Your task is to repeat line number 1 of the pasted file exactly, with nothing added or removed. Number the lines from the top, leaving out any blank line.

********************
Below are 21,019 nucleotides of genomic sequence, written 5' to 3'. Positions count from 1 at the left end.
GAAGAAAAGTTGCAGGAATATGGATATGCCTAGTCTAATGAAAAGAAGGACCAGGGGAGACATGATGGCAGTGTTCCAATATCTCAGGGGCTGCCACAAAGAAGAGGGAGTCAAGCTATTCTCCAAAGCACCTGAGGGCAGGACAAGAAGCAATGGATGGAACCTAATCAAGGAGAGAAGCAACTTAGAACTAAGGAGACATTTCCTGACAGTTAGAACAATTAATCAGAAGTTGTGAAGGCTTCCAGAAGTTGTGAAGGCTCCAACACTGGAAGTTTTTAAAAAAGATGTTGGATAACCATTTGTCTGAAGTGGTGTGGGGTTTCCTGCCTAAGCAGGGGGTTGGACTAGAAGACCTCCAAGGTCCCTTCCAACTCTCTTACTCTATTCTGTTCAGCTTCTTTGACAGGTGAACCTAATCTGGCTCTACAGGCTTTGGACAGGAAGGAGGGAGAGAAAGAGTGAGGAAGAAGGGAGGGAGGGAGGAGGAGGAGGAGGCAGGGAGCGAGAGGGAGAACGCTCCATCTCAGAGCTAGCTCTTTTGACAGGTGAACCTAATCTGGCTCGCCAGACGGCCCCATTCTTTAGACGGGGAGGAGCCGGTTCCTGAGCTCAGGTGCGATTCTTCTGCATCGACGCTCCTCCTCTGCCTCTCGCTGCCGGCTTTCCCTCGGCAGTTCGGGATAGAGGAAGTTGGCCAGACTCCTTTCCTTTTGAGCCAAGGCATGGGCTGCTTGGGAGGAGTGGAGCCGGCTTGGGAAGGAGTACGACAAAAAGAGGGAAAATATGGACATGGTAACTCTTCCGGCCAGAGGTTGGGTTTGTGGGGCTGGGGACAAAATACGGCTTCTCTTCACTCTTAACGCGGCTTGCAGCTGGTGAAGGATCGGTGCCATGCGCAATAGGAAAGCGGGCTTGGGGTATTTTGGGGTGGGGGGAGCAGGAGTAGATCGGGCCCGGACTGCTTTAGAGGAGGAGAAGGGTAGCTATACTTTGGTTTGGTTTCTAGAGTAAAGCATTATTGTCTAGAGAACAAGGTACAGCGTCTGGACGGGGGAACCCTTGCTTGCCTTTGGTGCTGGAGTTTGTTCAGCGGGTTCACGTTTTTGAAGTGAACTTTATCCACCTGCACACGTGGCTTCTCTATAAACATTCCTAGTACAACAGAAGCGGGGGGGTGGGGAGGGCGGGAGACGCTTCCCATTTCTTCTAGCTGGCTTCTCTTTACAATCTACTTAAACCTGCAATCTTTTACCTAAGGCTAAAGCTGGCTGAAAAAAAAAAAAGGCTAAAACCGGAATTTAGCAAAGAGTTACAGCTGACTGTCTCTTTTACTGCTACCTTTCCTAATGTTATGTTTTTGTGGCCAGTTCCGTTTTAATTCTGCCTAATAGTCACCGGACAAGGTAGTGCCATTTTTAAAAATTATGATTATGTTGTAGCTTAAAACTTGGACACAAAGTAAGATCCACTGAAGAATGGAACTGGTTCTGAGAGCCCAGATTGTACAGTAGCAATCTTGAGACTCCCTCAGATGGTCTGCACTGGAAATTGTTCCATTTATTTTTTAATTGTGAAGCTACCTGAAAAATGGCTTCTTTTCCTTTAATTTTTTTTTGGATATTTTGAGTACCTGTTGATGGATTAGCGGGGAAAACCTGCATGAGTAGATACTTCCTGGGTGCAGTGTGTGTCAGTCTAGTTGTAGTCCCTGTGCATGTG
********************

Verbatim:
Below are 21,019 nucleotides of genomic sequence, written 5' to 3'. Positions count from 1 at the left end.